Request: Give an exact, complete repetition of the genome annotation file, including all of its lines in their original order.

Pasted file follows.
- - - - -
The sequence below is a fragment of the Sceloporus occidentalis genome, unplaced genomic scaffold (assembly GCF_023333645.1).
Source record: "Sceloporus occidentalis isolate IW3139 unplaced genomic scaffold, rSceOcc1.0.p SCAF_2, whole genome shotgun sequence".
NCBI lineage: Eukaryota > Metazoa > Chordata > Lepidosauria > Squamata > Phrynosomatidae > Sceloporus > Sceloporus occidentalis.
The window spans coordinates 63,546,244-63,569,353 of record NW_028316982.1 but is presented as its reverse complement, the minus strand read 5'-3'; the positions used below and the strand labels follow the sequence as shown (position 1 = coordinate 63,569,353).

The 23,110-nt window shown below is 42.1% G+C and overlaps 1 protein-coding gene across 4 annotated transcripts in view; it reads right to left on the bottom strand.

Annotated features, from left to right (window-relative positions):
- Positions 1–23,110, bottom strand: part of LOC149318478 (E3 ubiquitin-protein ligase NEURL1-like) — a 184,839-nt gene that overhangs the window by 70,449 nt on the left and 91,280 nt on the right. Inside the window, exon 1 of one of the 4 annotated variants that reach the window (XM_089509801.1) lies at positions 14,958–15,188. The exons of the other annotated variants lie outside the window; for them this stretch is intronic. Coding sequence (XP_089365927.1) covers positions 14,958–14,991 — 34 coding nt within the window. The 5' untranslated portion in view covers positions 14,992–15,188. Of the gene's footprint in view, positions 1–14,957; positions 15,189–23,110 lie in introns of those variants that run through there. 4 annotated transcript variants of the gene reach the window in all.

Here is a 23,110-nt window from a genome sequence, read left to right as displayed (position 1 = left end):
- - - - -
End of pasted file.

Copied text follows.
The sequence below is a fragment of the Sceloporus occidentalis genome, unplaced genomic scaffold (assembly GCF_023333645.1).
Source record: "Sceloporus occidentalis isolate IW3139 unplaced genomic scaffold, rSceOcc1.0.p SCAF_2, whole genome shotgun sequence".
NCBI lineage: Eukaryota > Metazoa > Chordata > Lepidosauria > Squamata > Phrynosomatidae > Sceloporus > Sceloporus occidentalis.
The window spans coordinates 63,546,244-63,569,353 of record NW_028316982.1 but is presented as its reverse complement, the minus strand read 5'-3'; the positions used below and the strand labels follow the sequence as shown (position 1 = coordinate 63,569,353).

The 23,110-nt window shown below is 42.1% G+C and overlaps 1 protein-coding gene across 4 annotated transcripts in view; it reads right to left on the bottom strand.

Annotated features, from left to right (window-relative positions):
- Positions 1–23,110, bottom strand: part of LOC149318478 (E3 ubiquitin-protein ligase NEURL1-like) — a 184,839-nt gene that overhangs the window by 70,449 nt on the left and 91,280 nt on the right. Inside the window, exon 1 of one of the 4 annotated variants that reach the window (XM_089509801.1) lies at positions 14,958–15,188. The exons of the other annotated variants lie outside the window; for them this stretch is intronic. Coding sequence (XP_089365927.1) covers positions 14,958–14,991 — 34 coding nt within the window. The 5' untranslated portion in view covers positions 14,992–15,188. Of the gene's footprint in view, positions 1–14,957; positions 15,189–23,110 lie in introns of those variants that run through there. 4 annotated transcript variants of the gene reach the window in all.

Here is a 23,110-nt window from a genome sequence, read left to right as displayed (position 1 = left end):